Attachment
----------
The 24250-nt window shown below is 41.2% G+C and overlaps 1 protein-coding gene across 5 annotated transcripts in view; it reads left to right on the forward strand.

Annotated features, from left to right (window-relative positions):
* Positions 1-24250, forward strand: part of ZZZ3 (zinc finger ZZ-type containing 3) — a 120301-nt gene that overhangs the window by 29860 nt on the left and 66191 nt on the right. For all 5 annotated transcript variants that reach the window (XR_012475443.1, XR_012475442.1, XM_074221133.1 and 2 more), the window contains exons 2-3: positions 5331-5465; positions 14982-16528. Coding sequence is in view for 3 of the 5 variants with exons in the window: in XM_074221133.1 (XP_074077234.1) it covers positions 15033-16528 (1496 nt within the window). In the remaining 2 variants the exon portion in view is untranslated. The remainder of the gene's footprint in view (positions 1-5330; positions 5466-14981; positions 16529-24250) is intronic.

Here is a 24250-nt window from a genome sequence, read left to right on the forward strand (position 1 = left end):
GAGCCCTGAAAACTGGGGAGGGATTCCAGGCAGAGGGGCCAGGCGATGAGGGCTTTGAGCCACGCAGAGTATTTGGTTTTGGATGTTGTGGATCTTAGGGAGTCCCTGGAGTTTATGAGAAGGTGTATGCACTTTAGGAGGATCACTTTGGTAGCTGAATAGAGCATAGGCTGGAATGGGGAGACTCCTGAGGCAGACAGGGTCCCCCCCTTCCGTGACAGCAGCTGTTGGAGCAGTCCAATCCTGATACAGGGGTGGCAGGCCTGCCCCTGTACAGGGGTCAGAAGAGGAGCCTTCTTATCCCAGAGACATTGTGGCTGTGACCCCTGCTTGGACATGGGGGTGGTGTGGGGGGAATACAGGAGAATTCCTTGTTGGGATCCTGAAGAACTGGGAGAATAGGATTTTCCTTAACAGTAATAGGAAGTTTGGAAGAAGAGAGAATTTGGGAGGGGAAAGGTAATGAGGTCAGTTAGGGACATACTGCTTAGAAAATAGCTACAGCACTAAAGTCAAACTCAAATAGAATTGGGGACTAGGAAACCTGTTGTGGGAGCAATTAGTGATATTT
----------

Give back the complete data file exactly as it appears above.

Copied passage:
The 24250-nt window shown below is 41.2% G+C and overlaps 1 protein-coding gene across 5 annotated transcripts in view; it reads left to right on the forward strand.

Annotated features, from left to right (window-relative positions):
* Positions 1-24250, forward strand: part of ZZZ3 (zinc finger ZZ-type containing 3) — a 120301-nt gene that overhangs the window by 29860 nt on the left and 66191 nt on the right. For all 5 annotated transcript variants that reach the window (XR_012475443.1, XR_012475442.1, XM_074221133.1 and 2 more), the window contains exons 2-3: positions 5331-5465; positions 14982-16528. Coding sequence is in view for 3 of the 5 variants with exons in the window: in XM_074221133.1 (XP_074077234.1) it covers positions 15033-16528 (1496 nt within the window). In the remaining 2 variants the exon portion in view is untranslated. The remainder of the gene's footprint in view (positions 1-5330; positions 5466-14981; positions 16529-24250) is intronic.

Here is a 24250-nt window from a genome sequence, read left to right on the forward strand (position 1 = left end):
GAGCCCTGAAAACTGGGGAGGGATTCCAGGCAGAGGGGCCAGGCGATGAGGGCTTTGAGCCACGCAGAGTATTTGGTTTTGGATGTTGTGGATCTTAGGGAGTCCCTGGAGTTTATGAGAAGGTGTATGCACTTTAGGAGGATCACTTTGGTAGCTGAATAGAGCATAGGCTGGAATGGGGAGACTCCTGAGGCAGACAGGGTCCCCCCCTTCCGTGACAGCAGCTGTTGGAGCAGTCCAATCCTGATACAGGGGTGGCAGGCCTGCCCCTGTACAGGGGTCAGAAGAGGAGCCTTCTTATCCCAGAGACATTGTGGCTGTGACCCCTGCTTGGACATGGGGGTGGTGTGGGGGGAATACAGGAGAATTCCTTGTTGGGATCCTGAAGAACTGGGAGAATAGGATTTTCCTTAACAGTAATAGGAAGTTTGGAAGAAGAGAGAATTTGGGAGGGGAAAGGTAATGAGGTCAGTTAGGGACATACTGCTTAGAAAATAGCTACAGCACTAAAGTCAAACTCAAATAGAATTGGGGACTAGGAAACCTGTTGTGGGAGCAATTAGTGATATTT